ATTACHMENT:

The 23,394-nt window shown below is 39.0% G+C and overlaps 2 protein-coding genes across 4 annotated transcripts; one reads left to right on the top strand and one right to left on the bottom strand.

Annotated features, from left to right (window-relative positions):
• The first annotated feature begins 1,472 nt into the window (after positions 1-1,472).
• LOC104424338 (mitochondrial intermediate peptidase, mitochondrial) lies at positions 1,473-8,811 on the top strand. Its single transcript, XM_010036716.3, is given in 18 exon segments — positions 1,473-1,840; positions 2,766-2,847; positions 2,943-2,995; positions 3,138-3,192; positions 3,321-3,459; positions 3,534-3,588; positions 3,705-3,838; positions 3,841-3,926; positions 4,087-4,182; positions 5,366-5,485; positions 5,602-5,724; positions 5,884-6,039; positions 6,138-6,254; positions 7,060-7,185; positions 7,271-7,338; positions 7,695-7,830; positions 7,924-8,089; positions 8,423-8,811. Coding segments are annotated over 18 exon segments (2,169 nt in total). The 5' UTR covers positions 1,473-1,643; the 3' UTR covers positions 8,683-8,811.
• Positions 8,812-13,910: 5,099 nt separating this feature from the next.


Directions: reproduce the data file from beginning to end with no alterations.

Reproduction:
The 23,394-nt window shown below is 39.0% G+C and overlaps 2 protein-coding genes across 4 annotated transcripts; one reads left to right on the top strand and one right to left on the bottom strand.

Annotated features, from left to right (window-relative positions):
• The first annotated feature begins 1,472 nt into the window (after positions 1-1,472).
• LOC104424338 (mitochondrial intermediate peptidase, mitochondrial) lies at positions 1,473-8,811 on the top strand. Its single transcript, XM_010036716.3, is given in 18 exon segments — positions 1,473-1,840; positions 2,766-2,847; positions 2,943-2,995; positions 3,138-3,192; positions 3,321-3,459; positions 3,534-3,588; positions 3,705-3,838; positions 3,841-3,926; positions 4,087-4,182; positions 5,366-5,485; positions 5,602-5,724; positions 5,884-6,039; positions 6,138-6,254; positions 7,060-7,185; positions 7,271-7,338; positions 7,695-7,830; positions 7,924-8,089; positions 8,423-8,811. Coding segments are annotated over 18 exon segments (2,169 nt in total). The 5' UTR covers positions 1,473-1,643; the 3' UTR covers positions 8,683-8,811.
• Positions 8,812-13,910: 5,099 nt separating this feature from the next.